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HATE Needles, Passing Out During Labs..Advice?

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--- Quote from: RobbyR on October 12, 2012, 02:41:13 PM ---It's just so embarrassing, and makes me feel stupid.
--- End quote ---
Hey, this is part of the involuntary you -- no embarrassment, nothing to feel stupid about. I love your change in attitude and I would add to your plan for next visit that you say -- "Would you please make it a part of my record that I have a vasovagal response and I've been advised by several medical professionals to lie down before the draw and place a cool cloth on my forehead." And take your time before you rise to your feet with someone observing you.

I write this because I sense you foresee there might not be buy-in on the techs' parts. This way, you've made a specific request to make it part of your records and not to be ignored. If your ID doc doesn't know this about you (and they may well not know unless you share it!) get him or her in on it in advance and ask the same thing. That way you can say to the tech, " I spoke with Dr. So and So and it's now been made a part of my medical records that I.....blah, blah, blah" Then, you'll get the respect and care you require.

As to other sites for a draw, hand or forearm are alternates, but the elbow has fewer nerves to deal with and a vein close to the surface. If you've never had a needle in your hand, and I have, I'd advise against it. It's used for certain reasons at certain times, but not a solution in your situation. Frankly, it's freaky and I always find I'm concerned it will be yanked out without the semi-cradle of the elbow area and forearm. I'm a needle watcher from start to finish, but that technique makes me feel on-guard and not relaxed.

So, you know we all want to know WHEN are your next labs likely or scheduled? Cuz we're gonna wanna know how it goes for you and cheer you on!!!


--- Quote from: bocker3 on October 11, 2012, 10:11:58 PM ---While this is good advice -- it is not always going to work.  AND -- whether you pass out or not is not about "the good lab tech knowing how to work a patient" (not sure what that means).  They should tell you to breathe, it's true.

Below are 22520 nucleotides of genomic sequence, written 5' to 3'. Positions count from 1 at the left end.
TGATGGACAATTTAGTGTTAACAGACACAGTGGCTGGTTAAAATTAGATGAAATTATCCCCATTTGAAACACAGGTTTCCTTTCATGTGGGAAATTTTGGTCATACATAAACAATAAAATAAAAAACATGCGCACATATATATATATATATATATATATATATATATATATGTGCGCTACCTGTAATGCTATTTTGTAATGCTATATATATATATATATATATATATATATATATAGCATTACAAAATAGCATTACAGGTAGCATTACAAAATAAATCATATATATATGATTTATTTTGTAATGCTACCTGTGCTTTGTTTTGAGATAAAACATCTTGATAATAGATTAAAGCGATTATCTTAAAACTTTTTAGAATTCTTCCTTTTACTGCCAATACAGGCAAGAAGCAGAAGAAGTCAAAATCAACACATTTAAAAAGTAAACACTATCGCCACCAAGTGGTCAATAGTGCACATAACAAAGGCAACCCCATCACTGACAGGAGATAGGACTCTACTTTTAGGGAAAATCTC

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Mike--  work the patient.. ie watch for signs and react accordingly. Good nurses know diversion tactics, and know when to ask you to lie down. That, along with technical skill can reduce fainting from blood draws.

I'm talking about the human aspect of invading someone's body with a needle to draw fluid-- say hi, make them comfortable and talk about things to help the patient's mind wander away from the situation.  That's working the patient. Of course the things that help me won't help everyone else, but they're worth a try.

Miss Philicia:
Cognitive Behavioral Therapy is used to treat anxiety issues of all sort -- why would this not be an option here? I'm thinking for a long-term solution, the shot term one about lying down on a table, etc. Just a thought.

I have the same issues. There have been times where I have become faint and it only took twice until I ask if I can lay down.  I have tattoos and can sit through a 3-4 hour session no problem, but the thought of getting blood drawn makes me faint. Usually I bring a piece of fruit or orange juice to keep in the car for afterwards too.


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